Albert Gallatin (1809–1814)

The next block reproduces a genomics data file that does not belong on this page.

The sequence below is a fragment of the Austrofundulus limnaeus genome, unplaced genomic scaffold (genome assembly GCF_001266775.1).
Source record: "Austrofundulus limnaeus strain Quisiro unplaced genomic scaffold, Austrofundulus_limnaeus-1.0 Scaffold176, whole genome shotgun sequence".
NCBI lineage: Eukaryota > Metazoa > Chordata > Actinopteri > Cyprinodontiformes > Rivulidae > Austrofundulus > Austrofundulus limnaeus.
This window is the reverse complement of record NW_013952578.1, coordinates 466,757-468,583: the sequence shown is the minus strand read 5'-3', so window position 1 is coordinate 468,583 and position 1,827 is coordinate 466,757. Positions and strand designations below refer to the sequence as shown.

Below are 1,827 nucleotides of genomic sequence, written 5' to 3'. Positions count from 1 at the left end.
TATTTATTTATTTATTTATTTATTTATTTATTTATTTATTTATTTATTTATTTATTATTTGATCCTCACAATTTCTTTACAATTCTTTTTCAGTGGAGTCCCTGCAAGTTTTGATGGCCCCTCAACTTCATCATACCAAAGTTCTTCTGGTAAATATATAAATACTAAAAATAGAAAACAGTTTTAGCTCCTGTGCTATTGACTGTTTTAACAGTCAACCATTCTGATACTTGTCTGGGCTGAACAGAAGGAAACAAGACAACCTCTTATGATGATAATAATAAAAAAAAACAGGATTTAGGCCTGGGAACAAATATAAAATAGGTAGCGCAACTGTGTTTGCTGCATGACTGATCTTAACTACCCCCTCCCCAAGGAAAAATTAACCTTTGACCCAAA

Albert Gallatin was born in Geneva, Switzerland, on January 29, 1761, and graduated from the University of Geneva. He came to the United States in 1780 and worked initially as a French tutor at Harvard University. After moving to southern Pennsylvania (then part of Virginia) and establishing the town of New Geneva, he gained his first political experience as a delegate to the Pennsylvania state constitutional convention (1789). Gallatin soon took on legislative duties as a Pennsylvania state representative (1790-1792) and quickly proceeded to Washington, D.C., serving as a senator from 1793 to 1794. While serving for the next seven years as a U.S. representative (1795-1801), Gallatin gained further notoriety through his exceptional work as a member of the Standing Committee on Finance. His skill in that field most likely earned him his next job, as Gallatin began the first of his thirteen years as secretary of the Treasury in the presidential administrations of Thomas Jefferson and James Madison. He worked hard to secure the nation's finances and pay down its debt. In 1813, President Madison sent Gallatin to Britain on a diplomatic mission. During his absence, Secretary of the Navy William Jones served as interim secretary of the Treasury. After resigning from Madison's cabinet in 1814, Gallatin undertook two separate diplomatic charges for the United States, serving first as U.S. minister to France (1815-1823), and then as U.S. minister to Great Britain (1826-1827). Upon returning to the United States in 1827, Gallatin served as president of the National Bank of New York, later the Gallatin National Bank of the City of New York, until 1849. During that time, he also helped found New York University and the American Ethnological Society. Albert Gallatin died in Queens, New York, on August 12, 1849.